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On the Provenance and Ruination of Neketaka's 'Old City' is a document in Pillars of Eternity II: Deadfire.


Items in italics are quoted directly from the game.

Excerpt from a lecture given before the annual convention of the academy of architectural historians in Aedyr.

"Close examination by learned parties suggests that Neketaka is significantly older than it might at first appear.

We take as our example the suppurating wound in the city's side, which the locals most charmingly refer to as 'the Gullet.' On its face, it is not considerably different from your average slum. Indeed, it contains all that one might expect of such a place - desperate poverty, wrenching hunger, a tavern fair brimming with miscreants, and a flourishing criminal culture. Of course, it has its own unique offering, as well - a towering pile of garbage dumped into the district from the more affluent neighborhoods above it. It is, in every sense, abominable. The Huana leadership should be ashamed.

But I digress. Far more interesting than the caste stratifications among the Huana are the bones their city is built upon - for beneath 'the Gullet' lies a vast cavern littered with the remains of an ancient city. Referred to simply as the 'Old City' by the denizens of Neketaka, this sunken metropolis is notable for two reasons - the Old City's architecture is markedly different in style, form, and apparent use from the architecture of modern Neketaka, and there is no readily available explanation for the Old City's destruction that has not already been considered and discounted by those inclined to study it.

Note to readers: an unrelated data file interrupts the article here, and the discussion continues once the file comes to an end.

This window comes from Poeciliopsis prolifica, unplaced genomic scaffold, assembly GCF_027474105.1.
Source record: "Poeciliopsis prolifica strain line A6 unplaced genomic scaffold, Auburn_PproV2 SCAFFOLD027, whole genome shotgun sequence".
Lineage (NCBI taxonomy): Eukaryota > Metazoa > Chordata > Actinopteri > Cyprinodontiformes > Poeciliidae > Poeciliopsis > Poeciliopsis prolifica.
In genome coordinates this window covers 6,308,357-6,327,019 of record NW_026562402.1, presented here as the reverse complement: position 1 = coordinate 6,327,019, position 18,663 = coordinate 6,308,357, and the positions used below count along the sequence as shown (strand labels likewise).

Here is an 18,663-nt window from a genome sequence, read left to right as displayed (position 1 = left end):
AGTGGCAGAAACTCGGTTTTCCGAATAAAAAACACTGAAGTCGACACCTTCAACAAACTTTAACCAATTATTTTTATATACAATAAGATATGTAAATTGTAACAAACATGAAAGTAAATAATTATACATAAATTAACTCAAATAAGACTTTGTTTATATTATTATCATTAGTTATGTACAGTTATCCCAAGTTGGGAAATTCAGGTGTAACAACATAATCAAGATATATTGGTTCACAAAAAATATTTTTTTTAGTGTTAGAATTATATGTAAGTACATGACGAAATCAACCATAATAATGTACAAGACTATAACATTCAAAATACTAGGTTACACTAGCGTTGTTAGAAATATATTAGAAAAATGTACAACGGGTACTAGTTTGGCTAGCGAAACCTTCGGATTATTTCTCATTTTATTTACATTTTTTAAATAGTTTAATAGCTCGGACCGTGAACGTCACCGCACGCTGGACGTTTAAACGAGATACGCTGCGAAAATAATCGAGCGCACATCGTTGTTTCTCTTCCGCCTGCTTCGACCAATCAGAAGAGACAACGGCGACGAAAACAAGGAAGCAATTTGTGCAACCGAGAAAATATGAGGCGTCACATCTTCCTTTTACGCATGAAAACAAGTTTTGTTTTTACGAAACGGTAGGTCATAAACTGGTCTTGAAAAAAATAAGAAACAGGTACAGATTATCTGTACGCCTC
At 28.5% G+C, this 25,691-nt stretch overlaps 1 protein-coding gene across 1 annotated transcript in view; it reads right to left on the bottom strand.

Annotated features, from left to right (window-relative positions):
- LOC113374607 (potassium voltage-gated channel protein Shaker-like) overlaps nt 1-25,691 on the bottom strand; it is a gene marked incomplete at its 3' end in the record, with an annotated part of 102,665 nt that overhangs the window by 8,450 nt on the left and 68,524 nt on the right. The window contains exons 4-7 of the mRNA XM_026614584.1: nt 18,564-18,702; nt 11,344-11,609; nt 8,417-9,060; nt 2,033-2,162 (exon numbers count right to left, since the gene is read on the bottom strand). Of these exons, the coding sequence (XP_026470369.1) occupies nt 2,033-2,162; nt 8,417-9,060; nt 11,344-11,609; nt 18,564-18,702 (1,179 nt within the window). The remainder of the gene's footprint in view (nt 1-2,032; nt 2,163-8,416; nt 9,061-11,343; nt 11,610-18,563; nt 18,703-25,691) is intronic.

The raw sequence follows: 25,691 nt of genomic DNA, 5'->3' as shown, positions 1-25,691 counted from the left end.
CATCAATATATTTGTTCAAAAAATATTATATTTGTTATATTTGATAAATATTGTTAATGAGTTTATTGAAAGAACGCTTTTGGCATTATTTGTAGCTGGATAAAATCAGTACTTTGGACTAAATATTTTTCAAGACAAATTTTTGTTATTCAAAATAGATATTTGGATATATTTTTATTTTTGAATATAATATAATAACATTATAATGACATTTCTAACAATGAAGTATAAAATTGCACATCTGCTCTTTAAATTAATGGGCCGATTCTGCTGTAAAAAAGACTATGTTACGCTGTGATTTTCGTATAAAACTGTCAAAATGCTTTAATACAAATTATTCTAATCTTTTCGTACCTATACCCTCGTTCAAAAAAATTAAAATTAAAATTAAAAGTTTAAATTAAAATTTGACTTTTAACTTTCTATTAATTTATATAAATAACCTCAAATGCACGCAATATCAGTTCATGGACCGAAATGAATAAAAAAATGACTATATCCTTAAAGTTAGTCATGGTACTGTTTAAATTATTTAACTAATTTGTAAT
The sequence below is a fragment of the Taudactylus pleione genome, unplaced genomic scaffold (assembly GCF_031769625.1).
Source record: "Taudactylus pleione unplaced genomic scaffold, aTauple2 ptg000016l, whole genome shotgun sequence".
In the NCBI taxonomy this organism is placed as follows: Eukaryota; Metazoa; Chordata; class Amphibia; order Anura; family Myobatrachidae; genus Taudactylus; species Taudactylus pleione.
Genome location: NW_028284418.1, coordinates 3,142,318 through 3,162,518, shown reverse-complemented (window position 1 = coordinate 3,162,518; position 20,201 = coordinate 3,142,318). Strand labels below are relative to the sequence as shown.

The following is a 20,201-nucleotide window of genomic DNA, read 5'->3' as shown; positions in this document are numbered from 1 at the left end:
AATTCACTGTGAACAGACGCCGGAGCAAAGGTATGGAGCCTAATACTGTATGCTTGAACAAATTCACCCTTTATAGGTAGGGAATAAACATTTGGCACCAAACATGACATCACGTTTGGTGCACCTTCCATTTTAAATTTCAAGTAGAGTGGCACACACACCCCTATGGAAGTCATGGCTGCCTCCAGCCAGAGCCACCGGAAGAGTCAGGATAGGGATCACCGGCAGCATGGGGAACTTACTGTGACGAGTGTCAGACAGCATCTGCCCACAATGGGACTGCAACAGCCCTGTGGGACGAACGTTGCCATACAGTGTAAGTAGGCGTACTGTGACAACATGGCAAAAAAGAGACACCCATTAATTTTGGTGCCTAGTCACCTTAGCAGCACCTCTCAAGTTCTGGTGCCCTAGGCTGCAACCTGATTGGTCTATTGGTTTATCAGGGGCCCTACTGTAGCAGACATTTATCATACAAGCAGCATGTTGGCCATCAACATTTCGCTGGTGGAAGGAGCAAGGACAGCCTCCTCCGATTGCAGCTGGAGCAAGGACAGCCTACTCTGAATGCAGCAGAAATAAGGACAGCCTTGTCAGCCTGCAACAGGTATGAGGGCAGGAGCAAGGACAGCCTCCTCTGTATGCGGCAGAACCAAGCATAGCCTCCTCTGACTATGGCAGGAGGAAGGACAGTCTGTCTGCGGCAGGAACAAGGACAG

My peers here in the academy and beyond believe that the Old City's destruction is clearly the fault of the region's energetic vulcanism and subsequent tectonic rumblings. I would caution against grasping at such easy solutions, however.

Consider the following -

The Huana have lived in the region for thousands of years. Earthquakes are no more a surprise to them than are the archipelago's daily soaking rains. None in Eora match their sheer creativity and expertise in building to withstand these events.

Moreover, for all their flexibility in building construction, the Huana's tastes have proven to be remarkably stable over time, showing a clear preference for designs that mimic the rhythm and shapes of the natural world. The Old City shows none of these things. Indeed, what remains was constructed primarily of stone cut in austere blocks, and the buildings are arranged in a manner not dissimilar from those prevalent in the Engwithan ruins that dot the landscape.

With those two points in mind, does it not seem prudent to ask whether the Old City is Huana in origin and, if it is not, who built it, and, finally, what destroyed it?"